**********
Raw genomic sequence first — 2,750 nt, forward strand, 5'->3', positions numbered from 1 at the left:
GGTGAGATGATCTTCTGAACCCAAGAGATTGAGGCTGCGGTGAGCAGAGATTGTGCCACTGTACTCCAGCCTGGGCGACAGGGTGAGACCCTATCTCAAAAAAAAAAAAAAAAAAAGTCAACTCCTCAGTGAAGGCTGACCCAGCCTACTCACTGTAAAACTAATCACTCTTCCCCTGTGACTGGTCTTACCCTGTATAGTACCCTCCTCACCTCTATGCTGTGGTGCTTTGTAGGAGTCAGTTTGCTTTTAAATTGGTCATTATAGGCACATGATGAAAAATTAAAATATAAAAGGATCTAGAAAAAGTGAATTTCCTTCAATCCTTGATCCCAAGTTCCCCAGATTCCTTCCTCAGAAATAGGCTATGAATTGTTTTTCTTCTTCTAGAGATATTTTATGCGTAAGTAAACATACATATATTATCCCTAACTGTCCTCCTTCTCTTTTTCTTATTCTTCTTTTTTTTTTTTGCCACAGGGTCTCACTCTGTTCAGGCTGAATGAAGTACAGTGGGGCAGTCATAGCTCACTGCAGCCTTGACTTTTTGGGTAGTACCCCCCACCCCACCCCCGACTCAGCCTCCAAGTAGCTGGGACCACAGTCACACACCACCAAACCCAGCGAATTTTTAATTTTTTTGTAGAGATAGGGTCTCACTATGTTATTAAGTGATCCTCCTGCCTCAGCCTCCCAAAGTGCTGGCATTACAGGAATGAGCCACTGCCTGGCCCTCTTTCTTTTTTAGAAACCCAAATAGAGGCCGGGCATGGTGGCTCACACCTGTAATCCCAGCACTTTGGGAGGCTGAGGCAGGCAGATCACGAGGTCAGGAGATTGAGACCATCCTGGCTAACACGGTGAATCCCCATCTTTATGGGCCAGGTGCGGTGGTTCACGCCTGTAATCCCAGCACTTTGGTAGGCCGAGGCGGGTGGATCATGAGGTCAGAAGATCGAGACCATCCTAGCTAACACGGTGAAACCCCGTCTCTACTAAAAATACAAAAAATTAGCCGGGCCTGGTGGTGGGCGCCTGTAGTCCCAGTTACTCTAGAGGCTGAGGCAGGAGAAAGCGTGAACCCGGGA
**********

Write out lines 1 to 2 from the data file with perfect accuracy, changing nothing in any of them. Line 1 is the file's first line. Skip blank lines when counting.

Raw genomic sequence first — 2,750 nt, forward strand, 5'->3', positions numbered from 1 at the left:
GGTGAGATGATCTTCTGAACCCAAGAGATTGAGGCTGCGGTGAGCAGAGATTGTGCCACTGTACTCCAGCCTGGGCGACAGGGTGAGACCCTATCTCAAAAAAAAAAAAAAAAAAAGTCAACTCCTCAGTGAAGGCTGACCCAGCCTACTCACTGTAAAACTAATCACTCTTCCCCTGTGACTGGTCTTACCCTGTATAGTACCCTCCTCACCTCTATGCTGTGGTGCTTTGTAGGAGTCAGTTTGCTTTTAAATTGGTCATTATAGGCACATGATGAAAAATTAAAATATAAAAGGATCTAGAAAAAGTGAATTTCCTTCAATCCTTGATCCCAAGTTCCCCAGATTCCTTCCTCAGAAATAGGCTATGAATTGTTTTTCTTCTTCTAGAGATATTTTATGCGTAAGTAAACATACATATATTATCCCTAACTGTCCTCCTTCTCTTTTTCTTATTCTTCTTTTTTTTTTTTGCCACAGGGTCTCACTCTGTTCAGGCTGAATGAAGTACAGTGGGGCAGTCATAGCTCACTGCAGCCTTGACTTTTTGGGTAGTACCCCCCACCCCACCCCCGACTCAGCCTCCAAGTAGCTGGGACCACAGTCACACACCACCAAACCCAGCGAATTTTTAATTTTTTTGTAGAGATAGGGTCTCACTATGTTATTAAGTGATCCTCCTGCCTCAGCCTCCCAAAGTGCTGGCATTACAGGAATGAGCCACTGCCTGGCCCTCTTTCTTTTTTAGAAACCCAAATAGAGGCCGGGCATGGTGGCTCACACCTGTAATCCCAGCACTTTGGGAGGCTGAGGCAGGCAGATCACGAGGTCAGGAGATTGAGACCATCCTGGCTAACACGGTGAATCCCCATCTTTATGGGCCAGGTGCGGTGGTTCACGCCTGTAATCCCAGCACTTTGGTAGGCCGAGGCGGGTGGATCATGAGGTCAGAAGATCGAGACCATCCTAGCTAACACGGTGAAACCCCGTCTCTACTAAAAATACAAAAAATTAGCCGGGCCTGGTGGTGGGCGCCTGTAGTCCCAGTTACTCTAGAGGCTGAGGCAGGAGAAAGCGTGAACCCGGGA